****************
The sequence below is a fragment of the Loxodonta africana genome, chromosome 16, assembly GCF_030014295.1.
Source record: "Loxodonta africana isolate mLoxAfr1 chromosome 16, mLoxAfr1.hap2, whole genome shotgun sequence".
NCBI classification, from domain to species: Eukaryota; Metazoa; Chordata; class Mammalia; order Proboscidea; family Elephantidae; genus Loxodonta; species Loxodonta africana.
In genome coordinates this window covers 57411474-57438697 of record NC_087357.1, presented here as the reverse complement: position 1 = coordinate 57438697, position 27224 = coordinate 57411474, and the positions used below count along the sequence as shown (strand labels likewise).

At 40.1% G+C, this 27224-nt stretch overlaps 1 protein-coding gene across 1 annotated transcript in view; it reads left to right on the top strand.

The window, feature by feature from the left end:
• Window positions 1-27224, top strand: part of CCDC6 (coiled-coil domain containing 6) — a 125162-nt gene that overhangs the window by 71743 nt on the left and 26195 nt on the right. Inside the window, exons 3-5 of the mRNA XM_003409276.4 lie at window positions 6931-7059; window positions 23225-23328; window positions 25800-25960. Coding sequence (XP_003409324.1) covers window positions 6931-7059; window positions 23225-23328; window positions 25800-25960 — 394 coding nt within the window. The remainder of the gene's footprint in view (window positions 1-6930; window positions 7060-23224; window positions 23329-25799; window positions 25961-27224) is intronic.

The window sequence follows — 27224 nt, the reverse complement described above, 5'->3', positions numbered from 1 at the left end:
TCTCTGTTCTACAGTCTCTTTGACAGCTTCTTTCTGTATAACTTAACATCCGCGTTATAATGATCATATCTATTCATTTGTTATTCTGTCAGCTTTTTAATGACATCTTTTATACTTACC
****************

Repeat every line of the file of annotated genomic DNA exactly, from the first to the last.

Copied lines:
The sequence below is a fragment of the Loxodonta africana genome, chromosome 16, assembly GCF_030014295.1.
Source record: "Loxodonta africana isolate mLoxAfr1 chromosome 16, mLoxAfr1.hap2, whole genome shotgun sequence".
NCBI classification, from domain to species: Eukaryota; Metazoa; Chordata; class Mammalia; order Proboscidea; family Elephantidae; genus Loxodonta; species Loxodonta africana.
In genome coordinates this window covers 57411474-57438697 of record NC_087357.1, presented here as the reverse complement: position 1 = coordinate 57438697, position 27224 = coordinate 57411474, and the positions used below count along the sequence as shown (strand labels likewise).

At 40.1% G+C, this 27224-nt stretch overlaps 1 protein-coding gene across 1 annotated transcript in view; it reads left to right on the top strand.

The window, feature by feature from the left end:
• Window positions 1-27224, top strand: part of CCDC6 (coiled-coil domain containing 6) — a 125162-nt gene that overhangs the window by 71743 nt on the left and 26195 nt on the right. Inside the window, exons 3-5 of the mRNA XM_003409276.4 lie at window positions 6931-7059; window positions 23225-23328; window positions 25800-25960. Coding sequence (XP_003409324.1) covers window positions 6931-7059; window positions 23225-23328; window positions 25800-25960 — 394 coding nt within the window. The remainder of the gene's footprint in view (window positions 1-6930; window positions 7060-23224; window positions 23329-25799; window positions 25961-27224) is intronic.

The window sequence follows — 27224 nt, the reverse complement described above, 5'->3', positions numbered from 1 at the left end:
TCTCTGTTCTACAGTCTCTTTGACAGCTTCTTTCTGTATAACTTAACATCCGCGTTATAATGATCATATCTATTCATTTGTTATTCTGTCAGCTTTTTAATGACATCTTTTATACTTACC